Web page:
Boris Johnson: “If there were more cyclists we would have made the cycle superhighways separate lanes”
Gerald Tremblay, Mayor of Montreal: “We’ll build the dedicated cycle lanes and then they’ll come”
One of these two mayors has the right idea. There’s no prizes for guessing which one.
It’s a well-understood fact that fear of cycling is the main reason people don’t cycle. In a DFT survey 6 out of 10 people stated “it’s too dangerous for me to cycle on the roads”. There’s no greater reason. It’s not because it ruffle up your hair or you’ll arrive sweaty.
The problem is, with cycling organisations unable to back a consistent strategy (See: is LCC for or against cycle lanes), there’s been very little progress in terms of dedicated cycling infrastructure. When fellow cycling bloggers visit London I’m left “showing off” London’s tiny stretch of confusing cycle lane on Tavistock Pl or the start of CS3 on Royal Mint Street.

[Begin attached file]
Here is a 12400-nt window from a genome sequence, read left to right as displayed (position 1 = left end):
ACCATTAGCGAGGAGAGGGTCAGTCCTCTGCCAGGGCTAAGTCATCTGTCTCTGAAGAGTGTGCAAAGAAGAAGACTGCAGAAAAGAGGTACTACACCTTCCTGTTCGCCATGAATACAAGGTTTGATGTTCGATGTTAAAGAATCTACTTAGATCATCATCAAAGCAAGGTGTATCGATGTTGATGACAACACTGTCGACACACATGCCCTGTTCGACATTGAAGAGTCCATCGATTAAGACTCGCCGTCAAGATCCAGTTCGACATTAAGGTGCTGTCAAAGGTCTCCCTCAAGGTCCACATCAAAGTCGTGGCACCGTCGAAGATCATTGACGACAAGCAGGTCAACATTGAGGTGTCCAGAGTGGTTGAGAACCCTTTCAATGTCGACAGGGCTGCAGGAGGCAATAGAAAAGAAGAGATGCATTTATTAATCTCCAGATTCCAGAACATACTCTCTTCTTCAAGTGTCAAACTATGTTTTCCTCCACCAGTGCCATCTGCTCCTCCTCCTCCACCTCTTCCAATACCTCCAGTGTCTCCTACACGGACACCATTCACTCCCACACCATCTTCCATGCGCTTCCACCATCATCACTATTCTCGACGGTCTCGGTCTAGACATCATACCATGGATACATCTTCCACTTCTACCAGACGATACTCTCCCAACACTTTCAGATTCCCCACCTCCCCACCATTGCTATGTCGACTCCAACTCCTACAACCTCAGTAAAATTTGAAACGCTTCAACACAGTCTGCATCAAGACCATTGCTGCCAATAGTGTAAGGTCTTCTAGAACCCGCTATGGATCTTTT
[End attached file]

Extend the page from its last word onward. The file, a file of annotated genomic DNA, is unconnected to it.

“These kinds of statistics are music to this administration’s ears”
The Montreal Gazzette reported a 40% increase in cycling in areas where bike lanes have been added according to a study conducted between April 2008 and July 2010 by McGill University.
The city is investing heavily in its cycling infrastructure with a plan to expand the network from 535 km to 800 km by 2013. Not bad for a city of just over one and a half million residents. Unlike London the city also makes sure it clears its cycle lanes from the snow.
Ask users of the cycle superhighways if it makes them feel safer cycling into work and the majority (60%) will say no. With a planned increase in cycling of 400% by 2025 it looks like a few lessons could be learned from Montreal. Oh well, another 14 years to go..
Special thanks to Richard for forwarding me the article.